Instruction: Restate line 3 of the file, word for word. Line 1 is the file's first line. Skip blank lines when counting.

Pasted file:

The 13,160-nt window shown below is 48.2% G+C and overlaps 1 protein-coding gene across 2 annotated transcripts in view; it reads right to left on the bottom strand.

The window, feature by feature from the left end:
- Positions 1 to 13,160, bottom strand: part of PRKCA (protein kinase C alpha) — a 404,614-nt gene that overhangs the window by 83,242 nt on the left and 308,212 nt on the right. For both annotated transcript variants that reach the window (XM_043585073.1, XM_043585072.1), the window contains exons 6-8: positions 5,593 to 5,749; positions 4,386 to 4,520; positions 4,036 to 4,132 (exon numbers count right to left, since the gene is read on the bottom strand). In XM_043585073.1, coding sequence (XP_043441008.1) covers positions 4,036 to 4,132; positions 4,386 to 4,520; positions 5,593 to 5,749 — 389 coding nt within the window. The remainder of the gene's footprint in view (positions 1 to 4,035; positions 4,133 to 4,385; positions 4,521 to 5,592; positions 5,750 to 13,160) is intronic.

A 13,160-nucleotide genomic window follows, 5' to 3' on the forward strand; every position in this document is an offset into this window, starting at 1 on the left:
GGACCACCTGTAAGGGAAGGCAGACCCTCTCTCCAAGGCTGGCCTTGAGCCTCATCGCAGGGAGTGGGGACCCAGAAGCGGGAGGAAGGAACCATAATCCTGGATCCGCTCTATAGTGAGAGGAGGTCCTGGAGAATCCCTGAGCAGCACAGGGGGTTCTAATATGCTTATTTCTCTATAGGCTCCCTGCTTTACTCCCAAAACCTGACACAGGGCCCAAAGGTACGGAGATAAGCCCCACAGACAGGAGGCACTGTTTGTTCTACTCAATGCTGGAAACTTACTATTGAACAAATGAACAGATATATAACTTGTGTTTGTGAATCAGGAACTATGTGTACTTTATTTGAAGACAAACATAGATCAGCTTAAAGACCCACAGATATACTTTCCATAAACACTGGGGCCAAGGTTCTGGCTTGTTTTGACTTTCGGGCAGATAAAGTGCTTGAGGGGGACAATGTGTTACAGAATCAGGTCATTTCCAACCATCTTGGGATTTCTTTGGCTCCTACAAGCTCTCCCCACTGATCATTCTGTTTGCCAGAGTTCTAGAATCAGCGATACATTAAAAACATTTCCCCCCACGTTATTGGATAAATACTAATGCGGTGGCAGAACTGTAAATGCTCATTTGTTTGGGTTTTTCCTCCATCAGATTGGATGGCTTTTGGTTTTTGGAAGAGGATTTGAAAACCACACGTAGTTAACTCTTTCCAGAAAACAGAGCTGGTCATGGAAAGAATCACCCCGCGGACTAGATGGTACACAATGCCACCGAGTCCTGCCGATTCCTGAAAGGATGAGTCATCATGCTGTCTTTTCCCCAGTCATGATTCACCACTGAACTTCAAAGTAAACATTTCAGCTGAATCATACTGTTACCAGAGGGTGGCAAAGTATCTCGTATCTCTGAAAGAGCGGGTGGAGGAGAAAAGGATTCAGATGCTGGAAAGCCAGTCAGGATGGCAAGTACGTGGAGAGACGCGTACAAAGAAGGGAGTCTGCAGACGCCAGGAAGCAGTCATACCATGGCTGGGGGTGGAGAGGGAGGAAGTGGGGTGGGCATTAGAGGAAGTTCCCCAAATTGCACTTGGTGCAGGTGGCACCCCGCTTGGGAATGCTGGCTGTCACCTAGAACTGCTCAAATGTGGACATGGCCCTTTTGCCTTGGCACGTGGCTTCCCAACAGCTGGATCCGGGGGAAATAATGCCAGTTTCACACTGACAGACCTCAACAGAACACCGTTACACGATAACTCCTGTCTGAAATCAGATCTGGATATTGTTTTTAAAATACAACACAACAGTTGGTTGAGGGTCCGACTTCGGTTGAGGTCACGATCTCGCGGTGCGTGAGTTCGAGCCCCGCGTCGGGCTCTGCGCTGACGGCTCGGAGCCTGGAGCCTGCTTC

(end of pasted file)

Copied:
- Positions 1 to 13,160, bottom strand: part of PRKCA (protein kinase C alpha) — a 404,614-nt gene that overhangs the window by 83,242 nt on the left and 308,212 nt on the right. For both annotated transcript variants that reach the window (XM_043585073.1, XM_043585072.1), the window contains exons 6-8: positions 5,593 to 5,749; positions 4,386 to 4,520; positions 4,036 to 4,132 (exon numbers count right to left, since the gene is read on the bottom strand). In XM_043585073.1, coding sequence (XP_043441008.1) covers positions 4,036 to 4,132; positions 4,386 to 4,520; positions 5,593 to 5,749 — 389 coding nt within the window. The remainder of the gene's footprint in view (positions 1 to 4,035; positions 4,133 to 4,385; positions 4,521 to 5,592; positions 5,750 to 13,160) is intronic.